There are many stories we read but then there are some that remain etched on our minds forever. Many years ago I’d come across one such story. You may have heard it from me already as I narrated it in a Christmas discourse a few years ago or you may have read it elsewhere. Either way, the message and newness of this story never seems to fade. As follows:
An ultra wealthy man shared his passion for art collecting with his devoted young son. Together they traveled around the world, adding fine treasures to their collection.
But then the world went to war, and the young man left to serve his country. After only a few short weeks, his father received a telegram that pulled the earth beneath his feet. It read that his son had been killed while carrying a fellow soldier to safety.
His days became longer and life unbearable as he grieved and mourned the death of his son.
One day on a snowy winter morning, someone knocked on his door. It was a soldier with a large package in his hand.
“I am the one your son died rescuing,” the visitor said and handed the gift to the old man. “I am not much of an artist but I wanted to give you this gift on Christmas.”
The man unwrapped the package and broke into tears. Unlike the Picasso and Monet on the wall, this would be an unremarkable painting to everyone else in the world, but him. There it was, his son’s portrait. Those kind eyes, that youthful appearance, as if he would walk out of the frame any moment and give his father a hug. As days passed, this became his most prized possession.
The following spring, the old man passed away after a brief illness. As per his will, his estate and everything in it was readied for auction. Various rich enthusiasts, loaded with pride and possessions, were eyeing different pieces of art from his vast collection.
“The will explicitly states that the auction must begin with the deceased’s most favorite painting,” the auctioneer announced. “The portrait of his son.”
A hush fell over the room. In the world of the art collectors, no one in their sane mind would want a painting by an unknown artist.
“Who will open the bidding with $100?” the auctioneer said.
No one responded and a minute later the attendees shifted in their chairs impatiently. They told him to first auction the other famous pieces but the auctioneer reminded them that the portrait of the son had to be sold first.
Finally, a friend of the old man stepped forward, “I knew the boy. He died serving the country. So, I’d like to bid $100 for the portrait.”
“I have a bid for $100,” called the auctioneer. “Will anyone go higher?”
“Going once,” he hollered after several moments of silence. “Going twice. Gone.” And the gavel fell.
Cheers filled the room as some in the relieved audience said that it was time to get on with the real auction.
“The auction is over,” the auctioneer announced to the stunned audience with the executor of the will standing next to him.
“The will unequivocally states,” he continued. “Whoever takes the son, gets it all.”
While this story of belief in Christ, beautifully referred to the value of faith, I felt it is the same with life, too. The one who discovers that reservoir of inner peace, finds everything else automatically.
While there are various things and people we hold dear in life, the truth is that our actions are primarily driven by the object of our chief attachment. It is fame for some and wealth for others. It may be family for someone and health for another. Most of us want all of these, and you have the right to pursue a life of ambition. But it helps to know that the quest for fleeting pleasures in a transient world does not bring lasting peace.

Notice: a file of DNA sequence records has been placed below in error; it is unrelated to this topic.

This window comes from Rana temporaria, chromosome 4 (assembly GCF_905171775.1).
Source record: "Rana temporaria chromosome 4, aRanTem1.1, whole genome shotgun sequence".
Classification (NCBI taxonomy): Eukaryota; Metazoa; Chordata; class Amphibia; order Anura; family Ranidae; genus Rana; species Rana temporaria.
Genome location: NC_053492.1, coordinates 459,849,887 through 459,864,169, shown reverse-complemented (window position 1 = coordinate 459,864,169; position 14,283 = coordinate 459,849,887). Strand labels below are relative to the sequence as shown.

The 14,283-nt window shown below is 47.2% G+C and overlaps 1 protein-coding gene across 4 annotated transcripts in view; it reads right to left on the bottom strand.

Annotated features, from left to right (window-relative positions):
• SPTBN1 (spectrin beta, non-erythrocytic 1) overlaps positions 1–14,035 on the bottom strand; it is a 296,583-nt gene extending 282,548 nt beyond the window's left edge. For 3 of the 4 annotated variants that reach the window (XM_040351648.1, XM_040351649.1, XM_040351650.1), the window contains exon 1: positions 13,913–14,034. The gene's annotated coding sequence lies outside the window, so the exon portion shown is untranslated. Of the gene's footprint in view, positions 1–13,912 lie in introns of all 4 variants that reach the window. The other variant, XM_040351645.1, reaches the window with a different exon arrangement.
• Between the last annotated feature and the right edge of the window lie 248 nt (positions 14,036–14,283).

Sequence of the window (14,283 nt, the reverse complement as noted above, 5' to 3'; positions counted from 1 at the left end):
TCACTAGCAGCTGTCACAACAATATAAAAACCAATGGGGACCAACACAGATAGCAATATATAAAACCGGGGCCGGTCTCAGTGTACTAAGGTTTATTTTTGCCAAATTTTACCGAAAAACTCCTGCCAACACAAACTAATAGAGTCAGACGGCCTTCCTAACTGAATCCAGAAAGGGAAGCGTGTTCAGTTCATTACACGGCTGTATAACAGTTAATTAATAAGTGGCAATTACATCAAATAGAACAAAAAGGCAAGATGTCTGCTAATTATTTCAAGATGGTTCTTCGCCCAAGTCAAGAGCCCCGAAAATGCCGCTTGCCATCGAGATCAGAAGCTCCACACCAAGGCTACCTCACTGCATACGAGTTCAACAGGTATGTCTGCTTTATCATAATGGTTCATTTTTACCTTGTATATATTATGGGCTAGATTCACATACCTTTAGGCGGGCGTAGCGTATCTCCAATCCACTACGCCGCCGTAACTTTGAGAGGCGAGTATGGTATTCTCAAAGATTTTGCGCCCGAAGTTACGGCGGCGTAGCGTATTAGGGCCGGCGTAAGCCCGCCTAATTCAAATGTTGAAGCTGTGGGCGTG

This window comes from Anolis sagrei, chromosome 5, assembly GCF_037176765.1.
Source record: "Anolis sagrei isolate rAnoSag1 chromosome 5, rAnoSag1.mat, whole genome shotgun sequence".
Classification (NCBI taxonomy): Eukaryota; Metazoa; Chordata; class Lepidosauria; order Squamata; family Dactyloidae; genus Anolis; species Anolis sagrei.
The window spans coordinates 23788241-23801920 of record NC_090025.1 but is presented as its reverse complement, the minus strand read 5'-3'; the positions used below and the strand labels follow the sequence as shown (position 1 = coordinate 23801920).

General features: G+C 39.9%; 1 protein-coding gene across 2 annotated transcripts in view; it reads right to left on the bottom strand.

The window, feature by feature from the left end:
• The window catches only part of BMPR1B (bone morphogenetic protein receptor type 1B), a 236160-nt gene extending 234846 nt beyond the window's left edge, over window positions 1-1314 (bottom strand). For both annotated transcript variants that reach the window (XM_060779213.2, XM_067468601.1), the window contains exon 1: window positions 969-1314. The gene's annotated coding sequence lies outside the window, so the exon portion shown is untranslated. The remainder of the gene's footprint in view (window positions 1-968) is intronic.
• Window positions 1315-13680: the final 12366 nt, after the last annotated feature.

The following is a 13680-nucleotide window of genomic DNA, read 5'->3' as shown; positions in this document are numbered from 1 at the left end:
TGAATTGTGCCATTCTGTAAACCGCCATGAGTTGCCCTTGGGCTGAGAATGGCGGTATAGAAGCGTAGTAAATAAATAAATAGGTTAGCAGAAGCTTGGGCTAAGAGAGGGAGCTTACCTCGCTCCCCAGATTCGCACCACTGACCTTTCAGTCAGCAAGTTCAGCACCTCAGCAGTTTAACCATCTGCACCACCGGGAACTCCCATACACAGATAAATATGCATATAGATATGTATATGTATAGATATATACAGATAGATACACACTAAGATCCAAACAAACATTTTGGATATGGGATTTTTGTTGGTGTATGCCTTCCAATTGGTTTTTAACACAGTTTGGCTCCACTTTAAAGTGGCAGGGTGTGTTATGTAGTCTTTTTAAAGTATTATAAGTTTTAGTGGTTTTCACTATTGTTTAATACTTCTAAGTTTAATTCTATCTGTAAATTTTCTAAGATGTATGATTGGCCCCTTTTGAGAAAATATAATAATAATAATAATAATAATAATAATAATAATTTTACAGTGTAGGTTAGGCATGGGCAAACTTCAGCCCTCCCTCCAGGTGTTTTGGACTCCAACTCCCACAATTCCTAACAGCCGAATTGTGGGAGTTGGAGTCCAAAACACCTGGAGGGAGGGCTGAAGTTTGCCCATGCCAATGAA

यं लब्ध्वा चापरं लाभं मन्यते नाधिकं तत: । यस्मिन्स्थितो न दु:खेन गुरुणापि विचाल्यते॥ yaṁ labdhvā chāparaṁ lābhaṁ manyate nādhikaṁ tataḥ । yasmin sthito na duḥkhena guruṇāpi vichālyate ॥ BG 6.22.॥ The one established in that transcendental state [where their mind is yoked to the supreme consciousness] does not consider anything else to be more worthy of attainment. As a result, such a person remains steadfast even in the face of great adversity.
So what would you consider your greatest accomplishment? Or in other words, what do you hold most dear in your heart?
Whatever it may be, just remember it is going to have a profound effect on your consciousness. The kind of things and people you will attract in the Universe are directly influenced by the object of your chief attachment. Petty thoughts don’t lead to great outcomes. Therefore, if you wish to abide in a state of super consciousness, a state where you become extremely effective and efficient at whatever you undertake without losing your sense of peace, just ensure that your attachment leans towards the highest good for humanity. It may take a while for this altruism to settle in your heart, but once it does, your life will never be the same again. For, a deeply spiritual intention is your only true anchor in the worldly ocean.
After all, whoever takes the son, gets it all.
1. More than 12 years and 500+ posts later, I wish to make a minor change. From next month onwards, I will be publishing only one post per month on os.me. It will be on the 2nd Saturday (6 AM IST) of each month. This will remain my schedule indefinitely.
2. I will continue to engage with you on Wildr. So if you haven’t done it already then you can download Wildr and connect with me there. It’s a beautiful, always-free, app. Full of positive and kind people. My Wildr handle is @os.
3. All those who applied for initiation between 1-Aug and 31-Oct will hear from me on 12-Nov. Thank you for your love.
A GOOD STORY
There were four members in a household. Everybody, Somebody, Anybody and Nobody. A bill was overdue. Everybody thought Somebody would do it. Anybody could have done it but Nobody did it.Don't leave empty-handed, consider contributing.
It's a good thing to do today.